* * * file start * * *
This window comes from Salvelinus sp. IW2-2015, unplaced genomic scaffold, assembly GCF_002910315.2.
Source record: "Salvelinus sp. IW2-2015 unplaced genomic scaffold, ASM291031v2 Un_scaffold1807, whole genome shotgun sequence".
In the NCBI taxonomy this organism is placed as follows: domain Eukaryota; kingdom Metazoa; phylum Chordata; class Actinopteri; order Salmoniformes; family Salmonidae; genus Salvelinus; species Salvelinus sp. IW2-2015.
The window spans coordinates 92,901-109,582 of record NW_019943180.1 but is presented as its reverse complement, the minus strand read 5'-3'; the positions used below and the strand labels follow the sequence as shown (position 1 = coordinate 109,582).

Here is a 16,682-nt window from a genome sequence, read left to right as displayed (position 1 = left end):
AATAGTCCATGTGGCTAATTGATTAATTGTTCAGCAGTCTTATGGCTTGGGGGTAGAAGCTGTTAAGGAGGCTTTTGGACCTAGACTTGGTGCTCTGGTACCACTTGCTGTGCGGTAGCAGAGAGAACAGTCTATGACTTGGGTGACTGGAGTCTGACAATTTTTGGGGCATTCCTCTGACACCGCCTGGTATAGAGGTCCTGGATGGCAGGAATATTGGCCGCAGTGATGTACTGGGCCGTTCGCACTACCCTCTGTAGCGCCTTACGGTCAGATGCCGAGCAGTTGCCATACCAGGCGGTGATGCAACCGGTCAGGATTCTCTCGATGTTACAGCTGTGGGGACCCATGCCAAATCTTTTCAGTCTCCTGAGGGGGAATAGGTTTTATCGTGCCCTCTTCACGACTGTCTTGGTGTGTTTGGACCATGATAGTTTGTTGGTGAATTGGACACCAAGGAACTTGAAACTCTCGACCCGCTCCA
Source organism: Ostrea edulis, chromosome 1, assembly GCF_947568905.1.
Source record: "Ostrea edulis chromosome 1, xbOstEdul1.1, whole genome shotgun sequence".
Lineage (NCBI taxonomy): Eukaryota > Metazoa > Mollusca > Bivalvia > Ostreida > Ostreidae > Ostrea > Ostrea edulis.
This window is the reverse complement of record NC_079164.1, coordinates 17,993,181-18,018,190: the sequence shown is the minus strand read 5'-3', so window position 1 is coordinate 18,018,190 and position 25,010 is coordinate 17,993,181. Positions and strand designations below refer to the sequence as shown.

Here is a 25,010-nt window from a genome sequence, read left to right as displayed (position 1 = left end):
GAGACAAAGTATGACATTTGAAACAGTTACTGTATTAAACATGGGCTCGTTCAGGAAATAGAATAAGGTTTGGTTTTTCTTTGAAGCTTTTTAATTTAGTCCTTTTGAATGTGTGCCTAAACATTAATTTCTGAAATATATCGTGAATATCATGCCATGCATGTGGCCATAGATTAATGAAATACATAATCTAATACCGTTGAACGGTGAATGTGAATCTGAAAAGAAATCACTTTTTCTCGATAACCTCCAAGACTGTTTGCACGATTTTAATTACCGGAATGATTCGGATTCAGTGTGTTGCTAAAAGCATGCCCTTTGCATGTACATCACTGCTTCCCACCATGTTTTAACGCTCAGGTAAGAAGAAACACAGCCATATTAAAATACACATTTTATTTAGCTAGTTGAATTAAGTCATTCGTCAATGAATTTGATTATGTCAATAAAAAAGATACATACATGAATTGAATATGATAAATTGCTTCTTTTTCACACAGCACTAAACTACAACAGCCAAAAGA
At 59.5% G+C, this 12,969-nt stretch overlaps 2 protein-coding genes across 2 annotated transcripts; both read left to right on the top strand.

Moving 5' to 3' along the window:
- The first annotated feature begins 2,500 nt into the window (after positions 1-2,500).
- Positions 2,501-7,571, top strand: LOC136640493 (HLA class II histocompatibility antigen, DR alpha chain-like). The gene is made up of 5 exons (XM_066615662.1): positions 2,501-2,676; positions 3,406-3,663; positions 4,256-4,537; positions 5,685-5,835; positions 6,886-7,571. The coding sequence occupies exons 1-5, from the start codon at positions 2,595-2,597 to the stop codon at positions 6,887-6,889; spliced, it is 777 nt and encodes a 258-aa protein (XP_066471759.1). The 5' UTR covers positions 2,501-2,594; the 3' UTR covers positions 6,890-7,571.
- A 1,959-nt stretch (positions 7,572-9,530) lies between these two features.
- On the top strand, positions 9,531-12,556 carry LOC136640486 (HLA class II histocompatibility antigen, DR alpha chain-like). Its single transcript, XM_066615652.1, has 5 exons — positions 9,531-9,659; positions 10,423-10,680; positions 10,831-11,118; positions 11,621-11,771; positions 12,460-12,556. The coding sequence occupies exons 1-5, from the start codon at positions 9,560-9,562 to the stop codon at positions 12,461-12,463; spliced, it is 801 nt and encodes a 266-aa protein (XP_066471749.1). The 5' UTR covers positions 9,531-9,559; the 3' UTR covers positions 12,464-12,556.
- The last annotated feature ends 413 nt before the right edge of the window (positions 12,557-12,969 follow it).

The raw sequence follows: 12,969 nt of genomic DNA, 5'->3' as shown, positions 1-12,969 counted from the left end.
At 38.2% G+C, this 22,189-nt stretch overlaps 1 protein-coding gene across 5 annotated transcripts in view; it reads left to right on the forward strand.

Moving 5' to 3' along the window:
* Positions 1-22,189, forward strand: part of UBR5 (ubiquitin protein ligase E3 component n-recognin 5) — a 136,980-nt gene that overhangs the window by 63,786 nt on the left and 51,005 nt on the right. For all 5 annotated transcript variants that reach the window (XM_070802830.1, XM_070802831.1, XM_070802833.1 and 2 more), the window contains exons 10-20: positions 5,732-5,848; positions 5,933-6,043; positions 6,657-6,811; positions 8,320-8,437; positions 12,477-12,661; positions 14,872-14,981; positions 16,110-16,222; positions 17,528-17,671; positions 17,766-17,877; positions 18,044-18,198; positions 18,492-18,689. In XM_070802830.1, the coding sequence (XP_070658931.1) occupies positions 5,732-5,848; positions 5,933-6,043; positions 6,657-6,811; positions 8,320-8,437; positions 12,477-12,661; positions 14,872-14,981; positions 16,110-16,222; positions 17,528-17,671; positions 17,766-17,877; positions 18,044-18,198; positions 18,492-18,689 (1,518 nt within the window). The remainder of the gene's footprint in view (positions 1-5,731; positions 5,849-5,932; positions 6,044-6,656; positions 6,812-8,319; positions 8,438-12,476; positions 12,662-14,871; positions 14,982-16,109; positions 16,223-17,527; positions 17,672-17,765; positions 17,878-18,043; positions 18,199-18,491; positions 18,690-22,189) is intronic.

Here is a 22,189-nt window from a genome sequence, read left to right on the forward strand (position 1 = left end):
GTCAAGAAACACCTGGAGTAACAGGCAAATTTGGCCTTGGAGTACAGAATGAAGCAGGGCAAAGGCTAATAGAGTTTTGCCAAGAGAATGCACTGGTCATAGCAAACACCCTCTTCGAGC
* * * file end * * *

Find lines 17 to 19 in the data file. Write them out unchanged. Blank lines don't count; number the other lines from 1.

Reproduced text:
- A 1,959-nt stretch (positions 7,572-9,530) lies between these two features.
- On the top strand, positions 9,531-12,556 carry LOC136640486 (HLA class II histocompatibility antigen, DR alpha chain-like). Its single transcript, XM_066615652.1, has 5 exons — positions 9,531-9,659; positions 10,423-10,680; positions 10,831-11,118; positions 11,621-11,771; positions 12,460-12,556. The coding sequence occupies exons 1-5, from the start codon at positions 9,560-9,562 to the stop codon at positions 12,461-12,463; spliced, it is 801 nt and encodes a 266-aa protein (XP_066471749.1). The 5' UTR covers positions 9,531-9,559; the 3' UTR covers positions 12,464-12,556.
- The last annotated feature ends 413 nt before the right edge of the window (positions 12,557-12,969 follow it).